South Africa reverses plan to leave International Criminal Court

South Africa's High Court ruled that a withdrawal required the consent of Parliament.
By Ed Adamczyk  |  March 8, 2017 at 11:52 AM
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March 8 (UPI) -- South Africa revoked its decision to leave the International Criminal Court in a letter submitted to the United Nations.

It said Tuesday that its intention to leave the court, announced in 2016, was reversed because a ruling by a South African court made the withdrawal plan "unconstitutional and invalid." The government of President Jacob Zuma requires parliamentary approval for such a move.

Zuma has been critical of the ICC, which was created to prosecute war crimes and crimes against humanity, suggesting it is biased against African nations by largely pursuing African leaders and not suspects in other, more powerful countries. South Africa's intent to leave the court was announced after Sudanese President Hassan al-Bashir, wanted by the court on genocide charges, was allowed to leave a 2015 African Union meeting held in South Africa. Under ICC rules, South Africa was legally obligated to arrest him, and it did not.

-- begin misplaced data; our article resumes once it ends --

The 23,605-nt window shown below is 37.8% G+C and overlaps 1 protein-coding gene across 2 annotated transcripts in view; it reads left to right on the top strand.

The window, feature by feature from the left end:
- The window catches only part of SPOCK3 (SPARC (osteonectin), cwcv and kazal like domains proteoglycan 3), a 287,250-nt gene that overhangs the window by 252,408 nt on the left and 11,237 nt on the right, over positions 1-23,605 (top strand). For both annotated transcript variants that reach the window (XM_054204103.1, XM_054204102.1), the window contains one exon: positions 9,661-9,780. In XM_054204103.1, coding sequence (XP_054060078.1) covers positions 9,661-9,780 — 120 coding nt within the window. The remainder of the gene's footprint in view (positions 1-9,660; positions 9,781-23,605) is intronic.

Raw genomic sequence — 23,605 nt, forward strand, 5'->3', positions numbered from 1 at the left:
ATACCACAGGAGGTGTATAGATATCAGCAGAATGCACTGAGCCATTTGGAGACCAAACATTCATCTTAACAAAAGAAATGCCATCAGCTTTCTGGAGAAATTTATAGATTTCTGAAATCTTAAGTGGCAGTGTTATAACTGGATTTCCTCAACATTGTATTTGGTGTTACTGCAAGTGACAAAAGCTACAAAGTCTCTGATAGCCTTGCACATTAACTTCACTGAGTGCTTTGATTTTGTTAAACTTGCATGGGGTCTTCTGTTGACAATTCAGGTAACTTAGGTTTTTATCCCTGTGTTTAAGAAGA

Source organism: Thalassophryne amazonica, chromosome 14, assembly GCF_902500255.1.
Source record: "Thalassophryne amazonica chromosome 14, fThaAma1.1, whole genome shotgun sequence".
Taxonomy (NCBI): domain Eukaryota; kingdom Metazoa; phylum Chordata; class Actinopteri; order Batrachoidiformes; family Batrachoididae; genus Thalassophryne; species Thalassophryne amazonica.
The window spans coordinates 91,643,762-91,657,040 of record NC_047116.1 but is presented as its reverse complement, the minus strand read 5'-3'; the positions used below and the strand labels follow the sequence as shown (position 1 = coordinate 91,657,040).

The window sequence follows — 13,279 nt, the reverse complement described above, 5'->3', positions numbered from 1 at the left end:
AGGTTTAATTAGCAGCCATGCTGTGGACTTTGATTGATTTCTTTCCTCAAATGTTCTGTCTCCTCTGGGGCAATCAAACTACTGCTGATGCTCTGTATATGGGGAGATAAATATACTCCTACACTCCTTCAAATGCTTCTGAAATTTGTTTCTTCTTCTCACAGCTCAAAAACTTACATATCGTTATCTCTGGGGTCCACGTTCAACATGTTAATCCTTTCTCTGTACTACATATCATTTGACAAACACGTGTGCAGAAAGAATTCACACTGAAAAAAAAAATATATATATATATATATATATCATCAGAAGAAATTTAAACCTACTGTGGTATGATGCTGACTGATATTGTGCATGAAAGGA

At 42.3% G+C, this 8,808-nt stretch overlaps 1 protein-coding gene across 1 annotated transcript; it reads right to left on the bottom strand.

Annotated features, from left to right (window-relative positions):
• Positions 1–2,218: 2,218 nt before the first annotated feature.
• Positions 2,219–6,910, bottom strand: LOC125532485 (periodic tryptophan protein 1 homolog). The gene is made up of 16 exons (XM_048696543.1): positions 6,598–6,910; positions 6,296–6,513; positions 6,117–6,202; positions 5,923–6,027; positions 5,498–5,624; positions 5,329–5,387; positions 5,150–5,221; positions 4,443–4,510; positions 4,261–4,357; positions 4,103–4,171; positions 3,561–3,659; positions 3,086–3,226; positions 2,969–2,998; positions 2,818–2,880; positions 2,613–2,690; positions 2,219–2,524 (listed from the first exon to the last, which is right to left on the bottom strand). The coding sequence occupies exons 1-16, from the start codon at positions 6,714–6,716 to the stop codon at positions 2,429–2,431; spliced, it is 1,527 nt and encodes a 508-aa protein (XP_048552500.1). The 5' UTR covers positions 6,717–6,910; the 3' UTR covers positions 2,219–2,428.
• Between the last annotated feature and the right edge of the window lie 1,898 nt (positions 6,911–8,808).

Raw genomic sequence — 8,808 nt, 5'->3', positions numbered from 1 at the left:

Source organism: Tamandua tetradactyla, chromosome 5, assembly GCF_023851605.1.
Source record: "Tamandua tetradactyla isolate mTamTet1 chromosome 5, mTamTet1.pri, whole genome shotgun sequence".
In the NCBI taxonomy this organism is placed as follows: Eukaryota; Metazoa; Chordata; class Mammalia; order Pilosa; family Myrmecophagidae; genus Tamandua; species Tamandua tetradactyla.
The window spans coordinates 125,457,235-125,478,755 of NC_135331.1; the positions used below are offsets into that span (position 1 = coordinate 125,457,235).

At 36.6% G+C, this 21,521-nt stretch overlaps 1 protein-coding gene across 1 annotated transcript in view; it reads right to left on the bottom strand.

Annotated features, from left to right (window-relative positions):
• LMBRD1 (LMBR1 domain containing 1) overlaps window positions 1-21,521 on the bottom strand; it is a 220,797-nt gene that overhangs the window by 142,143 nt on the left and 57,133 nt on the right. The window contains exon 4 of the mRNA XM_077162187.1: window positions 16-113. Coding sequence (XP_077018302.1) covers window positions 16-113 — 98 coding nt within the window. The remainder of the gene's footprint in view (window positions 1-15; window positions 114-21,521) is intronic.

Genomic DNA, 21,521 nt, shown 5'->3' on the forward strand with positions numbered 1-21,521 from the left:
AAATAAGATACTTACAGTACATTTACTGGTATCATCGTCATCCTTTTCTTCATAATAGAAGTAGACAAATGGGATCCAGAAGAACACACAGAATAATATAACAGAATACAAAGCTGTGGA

The reversal Tuesday left unclear if South Africa had abandoned plans to leave the court or if another way to do so will be sought. Since Zuma's African National Congress Party is the majority party in Parliament, a legislative attempt to leave the court would likely be approved.

The ICC was formed in 2002, and only Africans have been prosecuted thus far. The Rome Statute, which established the court, was ratified by 123 countries, 34 of them in Africa. The United States is not a signatory to the statute. A non-binding resolution, passed in January by the African Union, called for the mass exodus of African countries from the court.

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